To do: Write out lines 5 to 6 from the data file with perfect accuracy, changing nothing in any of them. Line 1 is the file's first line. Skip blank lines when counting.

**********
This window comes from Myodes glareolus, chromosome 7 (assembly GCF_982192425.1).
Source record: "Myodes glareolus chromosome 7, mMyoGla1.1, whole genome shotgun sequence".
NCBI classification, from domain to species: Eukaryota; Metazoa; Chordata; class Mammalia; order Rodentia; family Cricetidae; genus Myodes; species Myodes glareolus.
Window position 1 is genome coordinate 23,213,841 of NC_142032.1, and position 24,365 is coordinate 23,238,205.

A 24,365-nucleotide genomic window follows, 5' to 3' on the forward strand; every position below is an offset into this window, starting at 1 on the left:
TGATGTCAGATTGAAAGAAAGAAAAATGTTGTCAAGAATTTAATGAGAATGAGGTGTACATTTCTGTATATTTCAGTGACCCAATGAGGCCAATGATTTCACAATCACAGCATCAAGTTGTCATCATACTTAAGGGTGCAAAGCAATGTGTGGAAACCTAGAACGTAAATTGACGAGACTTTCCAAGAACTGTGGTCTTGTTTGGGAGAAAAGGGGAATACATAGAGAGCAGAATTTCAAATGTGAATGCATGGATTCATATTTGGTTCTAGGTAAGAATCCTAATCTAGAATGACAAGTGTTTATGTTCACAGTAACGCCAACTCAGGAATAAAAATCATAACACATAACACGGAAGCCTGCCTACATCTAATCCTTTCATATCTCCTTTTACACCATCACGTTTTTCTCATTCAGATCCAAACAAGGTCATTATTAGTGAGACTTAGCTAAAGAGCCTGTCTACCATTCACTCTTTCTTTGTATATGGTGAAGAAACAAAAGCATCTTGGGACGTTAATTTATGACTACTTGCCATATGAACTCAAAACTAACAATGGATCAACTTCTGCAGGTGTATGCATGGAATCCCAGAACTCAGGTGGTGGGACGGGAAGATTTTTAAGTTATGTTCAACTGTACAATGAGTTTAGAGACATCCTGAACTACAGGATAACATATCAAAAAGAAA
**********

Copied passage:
A 24,365-nucleotide genomic window follows, 5' to 3' on the forward strand; every position below is an offset into this window, starting at 1 on the left:
TGATGTCAGATTGAAAGAAAGAAAAATGTTGTCAAGAATTTAATGAGAATGAGGTGTACATTTCTGTATATTTCAGTGACCCAATGAGGCCAATGATTTCACAATCACAGCATCAAGTTGTCATCATACTTAAGGGTGCAAAGCAATGTGTGGAAACCTAGAACGTAAATTGACGAGACTTTCCAAGAACTGTGGTCTTGTTTGGGAGAAAAGGGGAATACATAGAGAGCAGAATTTCAAATGTGAATGCATGGATTCATATTTGGTTCTAGGTAAGAATCCTAATCTAGAATGACAAGTGTTTATGTTCACAGTAACGCCAACTCAGGAATAAAAATCATAACACATAACACGGAAGCCTGCCTACATCTAATCCTTTCATATCTCCTTTTACACCATCACGTTTTTCTCATTCAGATCCAAACAAGGTCATTATTAGTGAGACTTAGCTAAAGAGCCTGTCTACCATTCACTCTTTCTTTGTATATGGTGAAGAAACAAAAGCATCTTGGGACGTTAATTTATGACTACTTGCCATATGAACTCAAAACTAACAATGGATCAACTTCTGCAGGTGTATGCATGGAATCCCAGAACTCAGGTGGTGGGACGGGAAGATTTTTAAGTTATGTTCAACTGTACAATGAGTTTAGAGACATCCTGAACTACAGGATAACATATCAAAAAGAAA